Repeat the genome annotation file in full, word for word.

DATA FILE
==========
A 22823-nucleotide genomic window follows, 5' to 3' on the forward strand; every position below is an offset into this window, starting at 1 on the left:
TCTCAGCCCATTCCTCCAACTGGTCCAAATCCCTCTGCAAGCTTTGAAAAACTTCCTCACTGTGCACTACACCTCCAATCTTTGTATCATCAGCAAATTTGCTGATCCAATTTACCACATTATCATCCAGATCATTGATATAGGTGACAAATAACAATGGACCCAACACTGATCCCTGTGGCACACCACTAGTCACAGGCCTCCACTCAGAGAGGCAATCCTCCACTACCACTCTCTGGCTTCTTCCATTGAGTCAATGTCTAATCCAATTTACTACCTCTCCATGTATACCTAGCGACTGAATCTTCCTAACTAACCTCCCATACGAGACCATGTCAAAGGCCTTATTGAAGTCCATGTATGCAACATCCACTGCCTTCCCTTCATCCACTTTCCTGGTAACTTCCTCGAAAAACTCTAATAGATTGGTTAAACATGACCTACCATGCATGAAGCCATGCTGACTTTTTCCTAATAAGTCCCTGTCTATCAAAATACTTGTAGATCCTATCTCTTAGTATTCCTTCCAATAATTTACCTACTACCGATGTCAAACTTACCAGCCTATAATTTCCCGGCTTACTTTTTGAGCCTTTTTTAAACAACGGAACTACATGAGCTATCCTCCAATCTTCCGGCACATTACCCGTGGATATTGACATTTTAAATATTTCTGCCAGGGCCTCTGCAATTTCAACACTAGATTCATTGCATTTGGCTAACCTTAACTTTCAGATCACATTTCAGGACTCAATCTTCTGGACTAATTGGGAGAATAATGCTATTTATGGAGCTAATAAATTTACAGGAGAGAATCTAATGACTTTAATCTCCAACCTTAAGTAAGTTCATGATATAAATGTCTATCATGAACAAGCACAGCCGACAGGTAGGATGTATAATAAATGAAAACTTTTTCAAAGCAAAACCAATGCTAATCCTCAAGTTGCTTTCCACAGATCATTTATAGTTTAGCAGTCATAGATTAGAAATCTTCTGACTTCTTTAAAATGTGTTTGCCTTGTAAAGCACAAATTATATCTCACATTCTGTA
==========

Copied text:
A 22823-nucleotide genomic window follows, 5' to 3' on the forward strand; every position below is an offset into this window, starting at 1 on the left:
TCTCAGCCCATTCCTCCAACTGGTCCAAATCCCTCTGCAAGCTTTGAAAAACTTCCTCACTGTGCACTACACCTCCAATCTTTGTATCATCAGCAAATTTGCTGATCCAATTTACCACATTATCATCCAGATCATTGATATAGGTGACAAATAACAATGGACCCAACACTGATCCCTGTGGCACACCACTAGTCACAGGCCTCCACTCAGAGAGGCAATCCTCCACTACCACTCTCTGGCTTCTTCCATTGAGTCAATGTCTAATCCAATTTACTACCTCTCCATGTATACCTAGCGACTGAATCTTCCTAACTAACCTCCCATACGAGACCATGTCAAAGGCCTTATTGAAGTCCATGTATGCAACATCCACTGCCTTCCCTTCATCCACTTTCCTGGTAACTTCCTCGAAAAACTCTAATAGATTGGTTAAACATGACCTACCATGCATGAAGCCATGCTGACTTTTTCCTAATAAGTCCCTGTCTATCAAAATACTTGTAGATCCTATCTCTTAGTATTCCTTCCAATAATTTACCTACTACCGATGTCAAACTTACCAGCCTATAATTTCCCGGCTTACTTTTTGAGCCTTTTTTAAACAACGGAACTACATGAGCTATCCTCCAATCTTCCGGCACATTACCCGTGGATATTGACATTTTAAATATTTCTGCCAGGGCCTCTGCAATTTCAACACTAGATTCATTGCATTTGGCTAACCTTAACTTTCAGATCACATTTCAGGACTCAATCTTCTGGACTAATTGGGAGAATAATGCTATTTATGGAGCTAATAAATTTACAGGAGAGAATCTAATGACTTTAATCTCCAACCTTAAGTAAGTTCATGATATAAATGTCTATCATGAACAAGCACAGCCGACAGGTAGGATGTATAATAAATGAAAACTTTTTCAAAGCAAAACCAATGCTAATCCTCAAGTTGCTTTCCACAGATCATTTATAGTTTAGCAGTCATAGATTAGAAATCTTCTGACTTCTTTAAAATGTGTTTGCCTTGTAAAGCACAAATTATATCTCACATTCTGTA